Films shot in Iceland: Alien Worlds and Mystical Volcanoes
7 minute read
13 Apr 2016
Iceland is a place of immense beauty and charm, but some of its landscapes are so breathtakingly alien that it inspires movie makers to film their wildest and weirdest environments right here.
Visit the alien landscape
Iceland is a place of immense beauty and charm, but some of its landscapes are so breathtakingly alien that it inspires movie makers to film their wildest and weirdest environments right here. From the frozen planet of Hoth, where tauntauns roam through frozen wastelands, over the alien backdrops of Oblivion and Interstellar, all the way to the frozen forests and glaciers north of Castle Black, Iceland’s vistas were used to depict lands of both beauty and danger. So, put your hiking boots on, dress in warm and waterproof clothes and join us in a hike through the best known movie locations in Iceland.
Batman Begins (2005)
In Batman Begins, Bruce Wayne travels to Tibet to train under the watchful eye of Ra’s Al Ghul, the leader of the League of Shadows. Since frozen lakes of Tibet weren’t very accessible due to the political situation of the country, Nolan shot the scenes on Vatnajökull, the biggest glacier in Europe. The incredible combat scenes set against the even more incredible glacier make for one of the most memorable moments of this gritty re-imagining of the story of Batman. Before you decide to drop everything and run to Vatnajökull to join the League of Shadows and become a master of ninjutsu, remember that Liam Neeson is not there waiting to train you. Even though it will not shape you into the Dark Knight, the hike on the glacier will most certainly be one of the most memorable moments of your stay in Iceland.
Some of Iceland’s backdrops are as lovely as if they were plucked out of a fairy tale, but some are so alien that they can represent alien worlds without any special effects. One of those locations is Svínafellsjökull. In Interstellar, it represents Mann’s planet, an ammonia-laden atmosphere world near a supermassive black hole. As Matthew McConaughey struggles for his life, we are treated to a few impressive shots of the glacier in all of its glory. Even though, in the movie, the landscape is unforgiving, in real life it is more welcoming and you most certainly will not need a full life-support suit to visit it.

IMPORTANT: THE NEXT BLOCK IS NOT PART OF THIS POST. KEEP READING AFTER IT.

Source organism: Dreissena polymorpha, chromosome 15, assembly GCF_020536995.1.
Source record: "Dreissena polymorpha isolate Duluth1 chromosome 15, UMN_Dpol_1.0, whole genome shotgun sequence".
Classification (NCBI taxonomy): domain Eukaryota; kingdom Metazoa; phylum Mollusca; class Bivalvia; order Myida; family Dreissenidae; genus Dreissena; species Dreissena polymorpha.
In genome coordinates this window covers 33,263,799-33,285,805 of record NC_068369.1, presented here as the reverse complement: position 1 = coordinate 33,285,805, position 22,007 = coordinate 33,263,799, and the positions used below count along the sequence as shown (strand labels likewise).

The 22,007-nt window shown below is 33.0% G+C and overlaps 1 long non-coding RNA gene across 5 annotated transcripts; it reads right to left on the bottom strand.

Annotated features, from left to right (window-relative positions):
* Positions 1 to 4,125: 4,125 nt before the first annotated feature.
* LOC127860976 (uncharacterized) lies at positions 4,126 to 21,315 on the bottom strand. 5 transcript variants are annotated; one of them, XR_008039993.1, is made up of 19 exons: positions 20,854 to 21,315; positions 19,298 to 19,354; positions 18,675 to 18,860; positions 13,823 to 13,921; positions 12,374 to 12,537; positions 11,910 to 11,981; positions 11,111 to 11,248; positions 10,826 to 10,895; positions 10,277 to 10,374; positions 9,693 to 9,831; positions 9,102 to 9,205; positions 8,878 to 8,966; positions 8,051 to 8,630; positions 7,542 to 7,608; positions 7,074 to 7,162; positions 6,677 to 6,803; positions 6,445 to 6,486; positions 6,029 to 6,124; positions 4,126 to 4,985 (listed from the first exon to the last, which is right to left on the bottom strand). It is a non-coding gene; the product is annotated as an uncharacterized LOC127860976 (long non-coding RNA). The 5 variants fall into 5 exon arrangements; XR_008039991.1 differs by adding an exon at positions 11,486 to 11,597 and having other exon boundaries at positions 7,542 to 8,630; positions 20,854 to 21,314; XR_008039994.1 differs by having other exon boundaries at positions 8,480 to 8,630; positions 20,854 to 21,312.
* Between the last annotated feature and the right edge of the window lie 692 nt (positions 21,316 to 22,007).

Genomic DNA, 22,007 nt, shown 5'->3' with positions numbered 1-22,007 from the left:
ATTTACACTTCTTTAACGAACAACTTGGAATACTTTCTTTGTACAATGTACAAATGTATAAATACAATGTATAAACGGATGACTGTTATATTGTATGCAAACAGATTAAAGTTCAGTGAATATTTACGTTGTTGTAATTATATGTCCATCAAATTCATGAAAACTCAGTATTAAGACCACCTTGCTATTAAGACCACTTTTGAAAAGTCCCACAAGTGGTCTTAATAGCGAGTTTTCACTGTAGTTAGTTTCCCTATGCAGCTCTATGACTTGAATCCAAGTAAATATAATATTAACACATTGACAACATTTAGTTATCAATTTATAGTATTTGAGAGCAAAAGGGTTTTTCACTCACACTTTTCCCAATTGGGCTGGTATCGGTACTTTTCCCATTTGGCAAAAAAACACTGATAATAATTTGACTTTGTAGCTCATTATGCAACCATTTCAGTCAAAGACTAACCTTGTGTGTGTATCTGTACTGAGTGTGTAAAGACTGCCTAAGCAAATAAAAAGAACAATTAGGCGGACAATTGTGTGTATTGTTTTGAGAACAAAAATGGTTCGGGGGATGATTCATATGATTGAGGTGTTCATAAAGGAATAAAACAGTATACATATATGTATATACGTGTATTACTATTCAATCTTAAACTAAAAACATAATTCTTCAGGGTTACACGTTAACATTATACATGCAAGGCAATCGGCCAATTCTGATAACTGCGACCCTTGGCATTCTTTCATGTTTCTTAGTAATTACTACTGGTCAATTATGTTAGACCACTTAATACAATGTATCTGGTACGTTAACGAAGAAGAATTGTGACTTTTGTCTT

Journey to the Center of the Earth (2008)
When the script calls for Brendan Fraser to climb into a volcano, the only reasonable location for filming is right here, on Snæfellsjökull. The entire movie is based on the idea of Hollow Earth, first dreamed up by Jules Verne, and the access paths leading to the underground world through the volcanic tubes. The clues that lead the main characters to Iceland’s volcano are found in a copy of Snorri Sturluson’s Heimskringla and soon after their discovery they are on their way to climb and enter the amazing 700,000 year old Snæfellsjökull. While it cannot be guaranteed that you will find underground caves filled with dinosaurs, the volcano itself is enough to take your breath away.
The opening scene of Prometheus is one of the most impressive scenes I have seen. An ancient alien, standing on the top of a waterfall, then jumping down and creating seeds of life by dissolving himself in the waters below. Even though Ridley Scott says that it could be any planet, at any time, I am prone to believe that the ancient Engineers, with their flair for epic, chose Dettifoss to create life on Earth. Later in the movie we are treated to even more Icelandic landscapes with Hekla standing in for the landscape of the alien moon LV-223 where the protagonists find a spaceship filled with corrosive, DNA-changing fluid. If you decide to visit Hekla, I guarantee that there is no corrosive, DNA-changing fluid there. As far as we know. It could erupt at any time, though; it is a few years overdue anyway.
Star Trek: Into Darkness (2013)
Where else to open and disarm a torpedo but on a deserted planetoid and where else to film a volcanic surface of said planetoid but on Iceland’s black sand beach at Vík? As the two science officers beam down to discover the plot-changing content of the torpedo, we are swept away by the beauty of the black sand, with Iceland, once again, representing an alien landscape that takes our breath away. When you visit the black sand beach, please do not bring any photon torpedoes because our transporters have been rerouted through the main deflector dish and we cannot guarantee a safe beam-out. Do bring water-resistant clothing, good boots and a camera. Oh, and a tribble. We’d love some tribbles!
As far as fantasy movies go, this one has a special place in my heart. It is a heartwarming story of a man who travels far and wide to prove his love, but ends up finding his love (and luck) in the fantastic lands of Stormhold. It also features Robert De Niro as a flamboyant cross-dressing airship captain. When a prince that is trying to win a kingdom consults an unfortunate soothsayer, he does so on the icy beach at Hafnarfjörður, on the southwest coast of Iceland. Even though the incredible ice-covered terrain looks more like a great CGI, it is real down to the huge blocks of ice scattered on the ground and you can see it if you decide to visit the icy beach.
Gullfoss, Jarlhettur, Hrossaborg